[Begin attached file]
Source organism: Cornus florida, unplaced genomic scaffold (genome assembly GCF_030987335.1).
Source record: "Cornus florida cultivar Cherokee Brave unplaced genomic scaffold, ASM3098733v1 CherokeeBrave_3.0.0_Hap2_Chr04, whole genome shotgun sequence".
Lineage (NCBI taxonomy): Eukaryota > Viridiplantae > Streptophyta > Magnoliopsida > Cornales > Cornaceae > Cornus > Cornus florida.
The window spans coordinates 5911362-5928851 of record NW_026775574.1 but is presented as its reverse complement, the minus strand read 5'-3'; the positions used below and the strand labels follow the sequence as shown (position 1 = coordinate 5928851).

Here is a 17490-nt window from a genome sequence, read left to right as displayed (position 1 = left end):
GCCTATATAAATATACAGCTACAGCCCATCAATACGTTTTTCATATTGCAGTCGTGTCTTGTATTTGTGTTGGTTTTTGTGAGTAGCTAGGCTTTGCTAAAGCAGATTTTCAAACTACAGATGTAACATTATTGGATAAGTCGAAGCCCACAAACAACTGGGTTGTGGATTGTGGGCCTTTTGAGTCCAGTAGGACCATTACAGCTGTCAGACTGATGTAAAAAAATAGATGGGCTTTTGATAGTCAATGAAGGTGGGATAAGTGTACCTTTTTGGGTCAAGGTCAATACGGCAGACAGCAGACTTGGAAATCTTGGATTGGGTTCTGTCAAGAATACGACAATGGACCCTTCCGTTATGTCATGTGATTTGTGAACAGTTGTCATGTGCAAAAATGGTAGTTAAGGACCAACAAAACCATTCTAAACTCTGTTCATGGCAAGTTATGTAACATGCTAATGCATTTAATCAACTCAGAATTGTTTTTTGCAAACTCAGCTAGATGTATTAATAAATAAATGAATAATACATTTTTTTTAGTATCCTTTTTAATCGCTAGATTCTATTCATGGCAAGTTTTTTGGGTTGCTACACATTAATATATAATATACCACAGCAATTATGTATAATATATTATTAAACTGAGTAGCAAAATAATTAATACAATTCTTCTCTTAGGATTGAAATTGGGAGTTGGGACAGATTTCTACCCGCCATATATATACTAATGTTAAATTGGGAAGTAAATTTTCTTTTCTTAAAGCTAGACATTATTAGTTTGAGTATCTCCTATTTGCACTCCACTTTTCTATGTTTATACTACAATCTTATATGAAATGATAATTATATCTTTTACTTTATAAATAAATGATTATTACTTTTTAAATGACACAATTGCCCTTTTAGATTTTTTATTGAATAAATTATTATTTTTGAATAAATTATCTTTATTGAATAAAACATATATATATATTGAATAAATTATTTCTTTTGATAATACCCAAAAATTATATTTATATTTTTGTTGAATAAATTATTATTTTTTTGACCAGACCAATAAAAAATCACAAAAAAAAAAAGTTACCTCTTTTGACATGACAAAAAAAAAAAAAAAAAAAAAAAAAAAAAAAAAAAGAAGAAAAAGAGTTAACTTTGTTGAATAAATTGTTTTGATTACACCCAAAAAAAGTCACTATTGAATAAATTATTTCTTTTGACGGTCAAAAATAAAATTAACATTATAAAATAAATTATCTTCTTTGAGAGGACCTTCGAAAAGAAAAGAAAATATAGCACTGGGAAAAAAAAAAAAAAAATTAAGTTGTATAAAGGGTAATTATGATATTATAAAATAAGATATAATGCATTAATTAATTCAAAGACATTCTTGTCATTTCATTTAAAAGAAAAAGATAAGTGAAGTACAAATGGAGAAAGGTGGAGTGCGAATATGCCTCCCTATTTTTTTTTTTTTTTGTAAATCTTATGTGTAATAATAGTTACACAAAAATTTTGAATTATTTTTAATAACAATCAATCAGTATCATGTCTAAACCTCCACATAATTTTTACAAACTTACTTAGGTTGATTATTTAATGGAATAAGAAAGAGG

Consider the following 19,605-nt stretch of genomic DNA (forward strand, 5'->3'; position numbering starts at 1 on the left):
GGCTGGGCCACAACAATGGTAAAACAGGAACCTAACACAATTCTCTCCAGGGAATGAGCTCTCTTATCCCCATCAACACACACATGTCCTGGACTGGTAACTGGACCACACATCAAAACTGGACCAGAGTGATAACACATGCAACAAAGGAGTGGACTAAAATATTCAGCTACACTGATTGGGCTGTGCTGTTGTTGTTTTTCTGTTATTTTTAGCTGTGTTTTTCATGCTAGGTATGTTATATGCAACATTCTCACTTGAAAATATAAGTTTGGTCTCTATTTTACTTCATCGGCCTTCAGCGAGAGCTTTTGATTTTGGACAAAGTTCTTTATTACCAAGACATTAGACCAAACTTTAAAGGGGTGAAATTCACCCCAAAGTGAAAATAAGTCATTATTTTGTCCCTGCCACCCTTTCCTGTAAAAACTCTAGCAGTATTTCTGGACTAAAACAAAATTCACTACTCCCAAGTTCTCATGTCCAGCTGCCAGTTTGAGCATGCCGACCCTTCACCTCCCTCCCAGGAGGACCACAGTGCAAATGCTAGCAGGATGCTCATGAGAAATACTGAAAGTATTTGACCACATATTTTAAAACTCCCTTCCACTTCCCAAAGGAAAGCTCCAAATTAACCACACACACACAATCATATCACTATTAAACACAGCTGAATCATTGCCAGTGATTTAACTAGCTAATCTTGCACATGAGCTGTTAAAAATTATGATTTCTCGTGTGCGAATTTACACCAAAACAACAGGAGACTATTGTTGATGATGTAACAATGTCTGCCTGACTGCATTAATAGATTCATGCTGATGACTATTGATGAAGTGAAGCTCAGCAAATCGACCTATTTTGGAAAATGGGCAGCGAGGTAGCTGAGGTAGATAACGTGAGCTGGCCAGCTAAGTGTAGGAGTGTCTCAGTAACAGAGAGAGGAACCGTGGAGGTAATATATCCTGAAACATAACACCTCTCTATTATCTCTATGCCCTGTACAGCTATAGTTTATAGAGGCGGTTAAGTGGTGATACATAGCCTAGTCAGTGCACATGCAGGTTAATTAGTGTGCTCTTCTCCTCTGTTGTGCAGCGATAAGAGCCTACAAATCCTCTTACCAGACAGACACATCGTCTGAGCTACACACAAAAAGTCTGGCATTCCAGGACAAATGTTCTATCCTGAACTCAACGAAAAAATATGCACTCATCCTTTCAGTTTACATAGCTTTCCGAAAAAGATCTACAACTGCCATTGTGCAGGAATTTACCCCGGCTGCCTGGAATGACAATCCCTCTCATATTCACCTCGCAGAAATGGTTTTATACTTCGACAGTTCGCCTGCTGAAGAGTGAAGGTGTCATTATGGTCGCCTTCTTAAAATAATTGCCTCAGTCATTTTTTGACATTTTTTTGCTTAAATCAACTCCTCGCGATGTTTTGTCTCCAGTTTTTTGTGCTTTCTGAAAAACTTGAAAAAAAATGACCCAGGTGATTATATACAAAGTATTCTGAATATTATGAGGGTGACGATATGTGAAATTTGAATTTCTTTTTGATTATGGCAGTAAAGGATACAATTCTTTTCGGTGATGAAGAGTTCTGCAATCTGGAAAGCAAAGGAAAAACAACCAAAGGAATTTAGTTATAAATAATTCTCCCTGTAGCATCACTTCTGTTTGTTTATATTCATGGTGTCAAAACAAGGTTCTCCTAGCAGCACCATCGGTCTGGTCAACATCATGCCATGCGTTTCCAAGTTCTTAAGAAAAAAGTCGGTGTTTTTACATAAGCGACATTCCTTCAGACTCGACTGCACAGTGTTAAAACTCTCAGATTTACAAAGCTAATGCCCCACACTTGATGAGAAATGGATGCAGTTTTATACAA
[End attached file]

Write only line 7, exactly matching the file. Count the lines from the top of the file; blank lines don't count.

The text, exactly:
Consider the following 19,605-nt stretch of genomic DNA (forward strand, 5'->3'; position numbering starts at 1 on the left):